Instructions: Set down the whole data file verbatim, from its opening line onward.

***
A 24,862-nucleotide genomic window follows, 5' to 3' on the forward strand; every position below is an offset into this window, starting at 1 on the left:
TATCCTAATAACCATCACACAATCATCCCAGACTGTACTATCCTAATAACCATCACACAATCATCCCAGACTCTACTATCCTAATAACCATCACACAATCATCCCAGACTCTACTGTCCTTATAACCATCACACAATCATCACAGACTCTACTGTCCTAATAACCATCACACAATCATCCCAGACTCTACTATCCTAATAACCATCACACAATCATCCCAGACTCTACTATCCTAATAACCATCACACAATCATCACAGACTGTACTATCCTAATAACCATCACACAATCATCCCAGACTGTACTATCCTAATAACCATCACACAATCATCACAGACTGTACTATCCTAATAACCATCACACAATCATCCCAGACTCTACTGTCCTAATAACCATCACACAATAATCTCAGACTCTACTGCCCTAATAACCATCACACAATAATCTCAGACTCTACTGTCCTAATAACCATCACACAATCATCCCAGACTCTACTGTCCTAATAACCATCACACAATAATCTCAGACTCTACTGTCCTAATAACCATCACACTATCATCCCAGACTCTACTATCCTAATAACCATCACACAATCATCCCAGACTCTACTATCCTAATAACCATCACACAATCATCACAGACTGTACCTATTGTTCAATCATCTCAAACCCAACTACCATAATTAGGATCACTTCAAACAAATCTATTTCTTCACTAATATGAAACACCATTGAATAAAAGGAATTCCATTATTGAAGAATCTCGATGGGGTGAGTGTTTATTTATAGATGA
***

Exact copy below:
A 24,862-nucleotide genomic window follows, 5' to 3' on the forward strand; every position below is an offset into this window, starting at 1 on the left:
TATCCTAATAACCATCACACAATCATCCCAGACTGTACTATCCTAATAACCATCACACAATCATCCCAGACTCTACTATCCTAATAACCATCACACAATCATCCCAGACTCTACTGTCCTTATAACCATCACACAATCATCACAGACTCTACTGTCCTAATAACCATCACACAATCATCCCAGACTCTACTATCCTAATAACCATCACACAATCATCCCAGACTCTACTATCCTAATAACCATCACACAATCATCACAGACTGTACTATCCTAATAACCATCACACAATCATCCCAGACTGTACTATCCTAATAACCATCACACAATCATCACAGACTGTACTATCCTAATAACCATCACACAATCATCCCAGACTCTACTGTCCTAATAACCATCACACAATAATCTCAGACTCTACTGCCCTAATAACCATCACACAATAATCTCAGACTCTACTGTCCTAATAACCATCACACAATCATCCCAGACTCTACTGTCCTAATAACCATCACACAATAATCTCAGACTCTACTGTCCTAATAACCATCACACTATCATCCCAGACTCTACTATCCTAATAACCATCACACAATCATCCCAGACTCTACTATCCTAATAACCATCACACAATCATCACAGACTGTACCTATTGTTCAATCATCTCAAACCCAACTACCATAATTAGGATCACTTCAAACAAATCTATTTCTTCACTAATATGAAACACCATTGAATAAAAGGAATTCCATTATTGAAGAATCTCGATGGGGTGAGTGTTTATTTATAGATGA